This function fills in the DeviceInfoData structure. You will loop through this function until you receive an ERROR_NO_MORE_ITEMS error message. This message means you have checked all the active USB ports (active because that is what we told the first function we were looking for) Using the InfoData structure the next function is able to get the VID & PID which we then check using the strstr() function.

I really hope that this helps some with there own programming. I'll post more about sending data from the computer to the calculator using C when I get that all worked out (I pretty much got it worked out, I just need to work out a few problems and do some testing).

See ya,
S. Thomas Bradley
You may want to look at these various tilibs files:

But nice work Smile
Thanks, I'll read through your files. I did a search on this site a month or so ago but only found discussions using assembly. I won't post anything else on this subject.
See Ya
Mateo: thanks for the highlight.
stbradley: you seem to have a fair bit of Windows programming experience Smile

Device hotplug support is missing from the Windows port of libusb, so libticables can't use it. Not that the synchronous workflow of its current API is suitable for such asynchronous, event-based workflows anyway.

Nowadays, the right target for next-gen third-party computer <-> calculator communication libraries, suitable for students, is WebUSB with Chrome. It's "just" a matter of finding time and energy to do it...
Greetings Lionel

Thanks for the reply. I'm afraid I don't know what WebUSB with Chrome is. So I would be interested in hearing about it.

I do need to correct one thing, I got the impression you think I am a student. I can assure you I'm way to old to be a student. I've been writing programs since 1974 when I wrote my first program in FORTRAN using punch cards. I wrote my first TI program back in 1981 on a TI-58C and TI-59, I wrote my first program in C way back in the early 90's using pre-ansi C on an Apple ][GS, which is why I still have some "bad habits" I picked up then. And I've been writing Window based application programs since I had a Windows 98 computer and have written Window applications to analyze data from a gas chromatograph/mass spectrometer for my job as an Analytical Chemist.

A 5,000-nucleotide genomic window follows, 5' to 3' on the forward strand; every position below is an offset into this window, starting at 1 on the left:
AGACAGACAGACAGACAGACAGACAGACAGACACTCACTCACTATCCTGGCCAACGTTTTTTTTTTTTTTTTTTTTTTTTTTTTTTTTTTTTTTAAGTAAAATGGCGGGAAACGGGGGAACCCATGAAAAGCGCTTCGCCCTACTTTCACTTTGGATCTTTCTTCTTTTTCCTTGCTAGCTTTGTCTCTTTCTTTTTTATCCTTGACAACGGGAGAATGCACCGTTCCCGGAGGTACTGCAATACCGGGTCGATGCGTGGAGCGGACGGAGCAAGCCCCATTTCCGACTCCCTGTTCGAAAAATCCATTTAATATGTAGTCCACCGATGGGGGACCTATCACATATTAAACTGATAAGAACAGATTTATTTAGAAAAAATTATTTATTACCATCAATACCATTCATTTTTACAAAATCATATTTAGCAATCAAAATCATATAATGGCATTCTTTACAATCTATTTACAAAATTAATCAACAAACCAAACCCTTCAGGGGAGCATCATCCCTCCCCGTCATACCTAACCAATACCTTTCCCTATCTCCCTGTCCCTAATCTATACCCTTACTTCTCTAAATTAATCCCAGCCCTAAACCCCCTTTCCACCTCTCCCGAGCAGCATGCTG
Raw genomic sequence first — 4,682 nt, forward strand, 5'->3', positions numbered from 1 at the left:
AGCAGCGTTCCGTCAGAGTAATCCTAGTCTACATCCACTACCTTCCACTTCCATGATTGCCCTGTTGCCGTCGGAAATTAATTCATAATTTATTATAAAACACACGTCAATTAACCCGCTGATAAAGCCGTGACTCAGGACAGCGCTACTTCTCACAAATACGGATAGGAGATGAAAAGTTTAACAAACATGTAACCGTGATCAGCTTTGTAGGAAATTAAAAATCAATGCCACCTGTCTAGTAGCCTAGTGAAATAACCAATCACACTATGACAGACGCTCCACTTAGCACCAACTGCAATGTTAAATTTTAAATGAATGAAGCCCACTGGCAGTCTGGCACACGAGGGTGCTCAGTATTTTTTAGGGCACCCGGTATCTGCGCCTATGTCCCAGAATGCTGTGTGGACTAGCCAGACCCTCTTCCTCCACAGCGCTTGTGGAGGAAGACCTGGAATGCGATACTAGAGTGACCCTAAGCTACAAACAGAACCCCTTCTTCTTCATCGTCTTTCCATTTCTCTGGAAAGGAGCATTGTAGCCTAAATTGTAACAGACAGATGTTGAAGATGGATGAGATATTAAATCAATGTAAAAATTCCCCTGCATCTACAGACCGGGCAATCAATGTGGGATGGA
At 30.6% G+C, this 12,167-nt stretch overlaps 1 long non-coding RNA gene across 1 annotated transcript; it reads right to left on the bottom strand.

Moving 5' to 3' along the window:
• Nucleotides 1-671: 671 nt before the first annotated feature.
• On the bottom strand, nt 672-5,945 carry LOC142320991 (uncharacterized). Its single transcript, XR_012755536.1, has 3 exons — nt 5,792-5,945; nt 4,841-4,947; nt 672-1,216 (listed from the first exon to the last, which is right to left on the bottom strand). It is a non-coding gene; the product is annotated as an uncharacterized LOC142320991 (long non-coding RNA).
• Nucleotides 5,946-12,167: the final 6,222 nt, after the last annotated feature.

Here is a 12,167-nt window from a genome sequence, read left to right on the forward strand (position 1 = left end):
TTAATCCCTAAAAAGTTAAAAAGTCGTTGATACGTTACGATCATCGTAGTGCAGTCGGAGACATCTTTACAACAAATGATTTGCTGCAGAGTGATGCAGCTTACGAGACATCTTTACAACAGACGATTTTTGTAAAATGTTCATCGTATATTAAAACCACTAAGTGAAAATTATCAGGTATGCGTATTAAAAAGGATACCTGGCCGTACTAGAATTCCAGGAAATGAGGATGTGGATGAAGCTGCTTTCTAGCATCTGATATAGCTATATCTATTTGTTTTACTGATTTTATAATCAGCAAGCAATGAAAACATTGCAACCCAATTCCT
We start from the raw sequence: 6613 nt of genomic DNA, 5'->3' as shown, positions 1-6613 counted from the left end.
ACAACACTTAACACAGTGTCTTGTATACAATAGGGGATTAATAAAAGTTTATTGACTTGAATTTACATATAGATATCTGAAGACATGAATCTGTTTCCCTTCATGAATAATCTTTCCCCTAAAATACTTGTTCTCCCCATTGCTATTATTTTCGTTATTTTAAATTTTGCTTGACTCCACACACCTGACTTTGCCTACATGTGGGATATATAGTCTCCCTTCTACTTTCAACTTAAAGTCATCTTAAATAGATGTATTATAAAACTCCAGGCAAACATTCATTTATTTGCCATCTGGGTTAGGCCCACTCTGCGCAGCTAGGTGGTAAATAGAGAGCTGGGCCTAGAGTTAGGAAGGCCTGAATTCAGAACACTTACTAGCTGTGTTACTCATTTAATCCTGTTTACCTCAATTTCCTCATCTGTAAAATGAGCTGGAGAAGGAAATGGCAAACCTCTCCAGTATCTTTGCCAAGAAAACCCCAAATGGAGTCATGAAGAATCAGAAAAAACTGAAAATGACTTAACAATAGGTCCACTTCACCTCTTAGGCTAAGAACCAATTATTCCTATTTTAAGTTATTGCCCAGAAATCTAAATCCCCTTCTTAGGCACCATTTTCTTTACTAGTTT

So programming has always been a "hobby" I've used over the years to aid in doing my job of doing chemical analysis and then analyzing that data. I've found it to be fun.

Again, anymore info you want to provide I would be very interested in hearing about.
S. Thomas Bradley
Oh nope, I don't think you're a student Smile
However, by numbers, the main target audience for computer <-> calculator communication programs is students.

WebUSB is communication with USB devices using JS, right from within a Web browser. Nowadays, requesting that students download, then install a program - let alone one which requires elevated privileges in order to install drivers, as is sadly the case for USB devices in vendor-specific class on Windows - tends to be too much skill and effort to ask for a growing number of students.
Whether we like it or not, and no matter the potential security challenges of communication with USB devices from within a browser, that's where the market's going, to adapt to the target audience. This is not entirely a bad thing, of course. The writing is all the more on the wall that NumWorks calculators have already been using USB DFU from within a browser for a while.
Lionel Debroux wrote: sadly the case for USB devices in vendor-specific class on Windows - tends to be too much skill and effort to ask for a growing number of students.
Seriously! Even I know how to do that.